It was through this lens that I read Butler’s article, and the abuse survivor community’s response to it has been notably visceral. While some dismiss survivors as traumatized prudes, what if authors were to treat them as experts on sex-gone-wrong, the same way we look up to those who survive cancer and then invent cutting-edge treatment protocols? What if publishers and editors collectively took time to listen and recalibrate? Might we then avoid repeating these same missteps and misfires?

During my own years of marriage to a porn-addicted pastor, marital sex was both exploitative and robotic. As a virgin bride with no benchmark to compare, I spent 13 years believing that unpleasant, unfulfilling sex was the norm. Back then, Butler’s article would have reinforced my sense that his porn-inspired fantasies dictated my undeniable obligations, regardless of physical or emotional discomfort. After all, if ejaculation is his most sacrificial gift, then closing the doors to the Most Holy Place must equal the ultimate spiritual rejection. You can’t get much more effective with sanctified spiritual guilt trips to coerce sexually exploited wives to never say no.

For survivors of adult assault or childhood molestation, tying explicit imagery to the concept of salvation comes across as both insulting and profane. I raised this topic in some of my private support groups filled with more than 8,000 members. The following are some comments they’ve given me permission to share:

“I felt like throwing up. It brought back memories of incest from my past, and left me feeling dirty and more aware of my sexual body parts than my identity as a child of God who is part of the Body of Christ.” — Greta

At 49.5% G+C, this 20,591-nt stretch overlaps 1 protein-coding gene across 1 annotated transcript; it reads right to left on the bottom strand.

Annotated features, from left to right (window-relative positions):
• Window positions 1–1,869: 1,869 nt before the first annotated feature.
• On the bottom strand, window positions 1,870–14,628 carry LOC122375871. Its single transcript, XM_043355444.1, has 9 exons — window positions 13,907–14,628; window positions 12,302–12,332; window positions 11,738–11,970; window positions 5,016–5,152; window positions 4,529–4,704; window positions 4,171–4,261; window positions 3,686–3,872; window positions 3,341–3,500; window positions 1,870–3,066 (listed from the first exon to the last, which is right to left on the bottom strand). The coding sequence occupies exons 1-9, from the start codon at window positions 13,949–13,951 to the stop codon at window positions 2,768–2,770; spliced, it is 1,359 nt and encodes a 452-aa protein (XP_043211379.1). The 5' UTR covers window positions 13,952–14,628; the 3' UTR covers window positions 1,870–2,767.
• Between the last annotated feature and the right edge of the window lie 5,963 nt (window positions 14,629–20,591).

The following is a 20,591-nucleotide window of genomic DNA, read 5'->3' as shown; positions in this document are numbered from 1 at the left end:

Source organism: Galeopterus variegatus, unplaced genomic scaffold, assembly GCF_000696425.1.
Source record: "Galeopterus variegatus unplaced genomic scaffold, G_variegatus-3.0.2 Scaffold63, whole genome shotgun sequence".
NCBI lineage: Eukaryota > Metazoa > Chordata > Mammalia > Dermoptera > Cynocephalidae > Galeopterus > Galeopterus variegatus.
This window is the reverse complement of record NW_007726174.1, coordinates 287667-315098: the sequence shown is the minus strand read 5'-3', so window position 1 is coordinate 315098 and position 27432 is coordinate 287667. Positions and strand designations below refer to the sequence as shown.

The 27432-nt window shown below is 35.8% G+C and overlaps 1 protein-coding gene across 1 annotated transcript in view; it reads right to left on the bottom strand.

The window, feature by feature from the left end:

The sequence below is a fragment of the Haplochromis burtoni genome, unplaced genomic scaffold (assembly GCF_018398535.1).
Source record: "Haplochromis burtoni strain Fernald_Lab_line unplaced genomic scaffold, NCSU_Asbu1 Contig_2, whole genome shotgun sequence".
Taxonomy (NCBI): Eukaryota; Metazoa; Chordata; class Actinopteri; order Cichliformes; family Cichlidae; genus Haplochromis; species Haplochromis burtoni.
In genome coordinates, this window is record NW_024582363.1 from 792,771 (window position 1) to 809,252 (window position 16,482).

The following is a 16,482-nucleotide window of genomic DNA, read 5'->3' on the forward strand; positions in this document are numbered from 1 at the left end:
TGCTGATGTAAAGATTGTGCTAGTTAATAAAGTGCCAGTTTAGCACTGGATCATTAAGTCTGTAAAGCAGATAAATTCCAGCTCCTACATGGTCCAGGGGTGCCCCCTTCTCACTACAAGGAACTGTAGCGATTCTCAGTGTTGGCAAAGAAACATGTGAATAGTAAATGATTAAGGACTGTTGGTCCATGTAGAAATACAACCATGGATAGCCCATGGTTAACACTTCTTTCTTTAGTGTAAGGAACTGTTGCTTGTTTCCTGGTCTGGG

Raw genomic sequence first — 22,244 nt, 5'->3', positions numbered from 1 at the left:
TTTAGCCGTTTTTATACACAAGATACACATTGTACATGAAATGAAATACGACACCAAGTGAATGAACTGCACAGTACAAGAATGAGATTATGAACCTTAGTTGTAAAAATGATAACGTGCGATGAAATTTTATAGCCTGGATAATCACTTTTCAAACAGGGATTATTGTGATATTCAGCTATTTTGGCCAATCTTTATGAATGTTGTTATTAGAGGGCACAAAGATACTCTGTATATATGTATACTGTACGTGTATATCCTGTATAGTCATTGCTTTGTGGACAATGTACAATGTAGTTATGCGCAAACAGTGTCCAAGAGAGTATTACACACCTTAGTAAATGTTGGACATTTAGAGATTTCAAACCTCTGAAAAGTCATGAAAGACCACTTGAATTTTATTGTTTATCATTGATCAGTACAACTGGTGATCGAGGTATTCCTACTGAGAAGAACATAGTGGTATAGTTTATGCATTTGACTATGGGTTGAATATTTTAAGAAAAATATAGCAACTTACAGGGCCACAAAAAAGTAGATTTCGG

“As a child sexual abuse survivor, I couldn't make myself read all of Butler’s article. What I read was so upsetting to me after years of therapy, I can't even begin to imagine how it would have struck me as a teen or young adult before therapy. Might have turned me off on Jesus and church altogether!” — Anna

“Having a porn-addicted husband, this article made my stomach turn.” — Jessica

“It sounded like what a pubescent teenager who thinks about everything in terms of sex would write, thinking it was deep theology.” — Jeff

“Retracting the article with the rationale that it 'lacked sufficient context to be helpful in this format' and implying that the message is somehow more 'helpful' if you read more of it, is weak-sauce and insulting. There is no ‘context’ in which the article's premises, metaphors, and conclusions miraculously become ‘helpful’, or even tolerable.” — Kathryn

In my view, not one more resource should be released on marriage, sex, or relationships without first having been vetted on the potential impact on readers who have experienced sexual and relational trauma. It’s long past time to recognize that survivors of abuse are a significant (if not equal or perhaps even majority) proportion of every audience of normal readers."

And it’s time to create and release content accordingly.

Sarah McDugal is an author, speaker, abuse recovery coach, and co-founder of Wilderness to WILD & the TraumaMAMAs mobile app. She creates courses, community, and coaching for women recovering from deceptive sexual trauma, coercive control, and intimate terrorism.